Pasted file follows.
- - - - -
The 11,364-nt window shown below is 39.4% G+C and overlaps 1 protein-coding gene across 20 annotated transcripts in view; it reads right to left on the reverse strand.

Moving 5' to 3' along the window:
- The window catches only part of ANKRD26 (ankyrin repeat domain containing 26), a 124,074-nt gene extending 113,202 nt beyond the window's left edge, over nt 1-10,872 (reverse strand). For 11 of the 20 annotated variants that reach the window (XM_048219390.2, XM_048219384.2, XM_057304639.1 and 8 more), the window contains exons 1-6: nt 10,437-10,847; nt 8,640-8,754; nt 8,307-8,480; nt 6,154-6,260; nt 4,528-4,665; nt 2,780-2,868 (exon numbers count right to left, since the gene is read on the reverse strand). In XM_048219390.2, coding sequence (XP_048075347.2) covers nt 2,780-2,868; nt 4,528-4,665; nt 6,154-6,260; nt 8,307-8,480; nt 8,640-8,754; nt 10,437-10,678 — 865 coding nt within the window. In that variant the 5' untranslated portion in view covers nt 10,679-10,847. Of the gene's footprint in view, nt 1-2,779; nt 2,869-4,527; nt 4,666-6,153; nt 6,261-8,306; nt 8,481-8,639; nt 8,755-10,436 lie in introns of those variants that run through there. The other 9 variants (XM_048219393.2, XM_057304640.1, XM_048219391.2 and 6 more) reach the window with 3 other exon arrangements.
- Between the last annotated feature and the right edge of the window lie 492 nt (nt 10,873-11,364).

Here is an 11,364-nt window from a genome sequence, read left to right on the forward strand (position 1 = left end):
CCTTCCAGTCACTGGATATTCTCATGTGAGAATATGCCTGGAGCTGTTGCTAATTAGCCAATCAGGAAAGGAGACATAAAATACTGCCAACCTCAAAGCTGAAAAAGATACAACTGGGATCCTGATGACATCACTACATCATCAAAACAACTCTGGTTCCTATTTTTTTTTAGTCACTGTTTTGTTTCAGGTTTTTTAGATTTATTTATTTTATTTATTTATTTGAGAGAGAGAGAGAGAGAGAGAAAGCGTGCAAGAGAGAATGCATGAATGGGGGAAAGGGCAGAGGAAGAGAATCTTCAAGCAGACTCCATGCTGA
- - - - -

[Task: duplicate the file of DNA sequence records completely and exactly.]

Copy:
The 11,364-nt window shown below is 39.4% G+C and overlaps 1 protein-coding gene across 20 annotated transcripts in view; it reads right to left on the reverse strand.

Moving 5' to 3' along the window:
- The window catches only part of ANKRD26 (ankyrin repeat domain containing 26), a 124,074-nt gene extending 113,202 nt beyond the window's left edge, over nt 1-10,872 (reverse strand). For 11 of the 20 annotated variants that reach the window (XM_048219390.2, XM_048219384.2, XM_057304639.1 and 8 more), the window contains exons 1-6: nt 10,437-10,847; nt 8,640-8,754; nt 8,307-8,480; nt 6,154-6,260; nt 4,528-4,665; nt 2,780-2,868 (exon numbers count right to left, since the gene is read on the reverse strand). In XM_048219390.2, coding sequence (XP_048075347.2) covers nt 2,780-2,868; nt 4,528-4,665; nt 6,154-6,260; nt 8,307-8,480; nt 8,640-8,754; nt 10,437-10,678 — 865 coding nt within the window. In that variant the 5' untranslated portion in view covers nt 10,679-10,847. Of the gene's footprint in view, nt 1-2,779; nt 2,869-4,527; nt 4,666-6,153; nt 6,261-8,306; nt 8,481-8,639; nt 8,755-10,436 lie in introns of those variants that run through there. The other 9 variants (XM_048219393.2, XM_057304640.1, XM_048219391.2 and 6 more) reach the window with 3 other exon arrangements.
- Between the last annotated feature and the right edge of the window lie 492 nt (nt 10,873-11,364).

Here is an 11,364-nt window from a genome sequence, read left to right on the forward strand (position 1 = left end):
CCTTCCAGTCACTGGATATTCTCATGTGAGAATATGCCTGGAGCTGTTGCTAATTAGCCAATCAGGAAAGGAGACATAAAATACTGCCAACCTCAAAGCTGAAAAAGATACAACTGGGATCCTGATGACATCACTACATCATCAAAACAACTCTGGTTCCTATTTTTTTTTAGTCACTGTTTTGTTTCAGGTTTTTTAGATTTATTTATTTTATTTATTTATTTGAGAGAGAGAGAGAGAGAGAGAAAGCGTGCAAGAGAGAATGCATGAATGGGGGAAAGGGCAGAGGAAGAGAATCTTCAAGCAGACTCCATGCTGA